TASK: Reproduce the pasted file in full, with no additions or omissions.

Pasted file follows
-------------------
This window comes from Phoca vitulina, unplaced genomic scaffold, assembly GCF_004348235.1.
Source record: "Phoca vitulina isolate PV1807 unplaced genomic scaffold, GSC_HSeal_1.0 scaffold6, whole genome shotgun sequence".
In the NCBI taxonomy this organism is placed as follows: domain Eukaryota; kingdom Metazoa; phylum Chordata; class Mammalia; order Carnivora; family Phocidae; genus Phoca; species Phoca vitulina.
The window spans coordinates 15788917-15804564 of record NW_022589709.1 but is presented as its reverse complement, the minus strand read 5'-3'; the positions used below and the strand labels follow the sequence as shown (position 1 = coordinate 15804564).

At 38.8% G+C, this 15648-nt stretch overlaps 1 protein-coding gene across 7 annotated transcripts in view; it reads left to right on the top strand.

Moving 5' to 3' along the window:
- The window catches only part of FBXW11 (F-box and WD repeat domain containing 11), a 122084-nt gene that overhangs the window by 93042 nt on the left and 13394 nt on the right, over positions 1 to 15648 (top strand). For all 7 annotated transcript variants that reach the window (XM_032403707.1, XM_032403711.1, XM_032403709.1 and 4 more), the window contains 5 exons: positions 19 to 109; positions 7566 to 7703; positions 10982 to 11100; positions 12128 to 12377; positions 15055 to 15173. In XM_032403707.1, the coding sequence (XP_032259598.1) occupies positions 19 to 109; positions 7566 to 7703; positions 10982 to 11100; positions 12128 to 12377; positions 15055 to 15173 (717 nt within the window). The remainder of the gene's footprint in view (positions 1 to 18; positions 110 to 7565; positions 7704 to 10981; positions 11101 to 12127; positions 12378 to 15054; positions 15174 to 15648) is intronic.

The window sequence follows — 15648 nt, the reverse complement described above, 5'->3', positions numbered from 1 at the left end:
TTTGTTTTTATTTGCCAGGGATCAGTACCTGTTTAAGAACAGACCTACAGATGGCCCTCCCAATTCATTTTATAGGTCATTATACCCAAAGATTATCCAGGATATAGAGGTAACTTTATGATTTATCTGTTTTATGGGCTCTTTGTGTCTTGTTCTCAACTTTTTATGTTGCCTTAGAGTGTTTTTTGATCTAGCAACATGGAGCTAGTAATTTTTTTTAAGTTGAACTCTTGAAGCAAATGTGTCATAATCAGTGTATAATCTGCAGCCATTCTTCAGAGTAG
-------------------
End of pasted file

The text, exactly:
This window comes from Phoca vitulina, unplaced genomic scaffold, assembly GCF_004348235.1.
Source record: "Phoca vitulina isolate PV1807 unplaced genomic scaffold, GSC_HSeal_1.0 scaffold6, whole genome shotgun sequence".
In the NCBI taxonomy this organism is placed as follows: domain Eukaryota; kingdom Metazoa; phylum Chordata; class Mammalia; order Carnivora; family Phocidae; genus Phoca; species Phoca vitulina.
The window spans coordinates 15788917-15804564 of record NW_022589709.1 but is presented as its reverse complement, the minus strand read 5'-3'; the positions used below and the strand labels follow the sequence as shown (position 1 = coordinate 15804564).

At 38.8% G+C, this 15648-nt stretch overlaps 1 protein-coding gene across 7 annotated transcripts in view; it reads left to right on the top strand.

Moving 5' to 3' along the window:
- The window catches only part of FBXW11 (F-box and WD repeat domain containing 11), a 122084-nt gene that overhangs the window by 93042 nt on the left and 13394 nt on the right, over positions 1 to 15648 (top strand). For all 7 annotated transcript variants that reach the window (XM_032403707.1, XM_032403711.1, XM_032403709.1 and 4 more), the window contains 5 exons: positions 19 to 109; positions 7566 to 7703; positions 10982 to 11100; positions 12128 to 12377; positions 15055 to 15173. In XM_032403707.1, the coding sequence (XP_032259598.1) occupies positions 19 to 109; positions 7566 to 7703; positions 10982 to 11100; positions 12128 to 12377; positions 15055 to 15173 (717 nt within the window). The remainder of the gene's footprint in view (positions 1 to 18; positions 110 to 7565; positions 7704 to 10981; positions 11101 to 12127; positions 12378 to 15054; positions 15174 to 15648) is intronic.

The window sequence follows — 15648 nt, the reverse complement described above, 5'->3', positions numbered from 1 at the left end:
TTTGTTTTTATTTGCCAGGGATCAGTACCTGTTTAAGAACAGACCTACAGATGGCCCTCCCAATTCATTTTATAGGTCATTATACCCAAAGATTATCCAGGATATAGAGGTAACTTTATGATTTATCTGTTTTATGGGCTCTTTGTGTCTTGTTCTCAACTTTTTATGTTGCCTTAGAGTGTTTTTTGATCTAGCAACATGGAGCTAGTAATTTTTTTTAAGTTGAACTCTTGAAGCAAATGTGTCATAATCAGTGTATAATCTGCAGCCATTCTTCAGAGTAG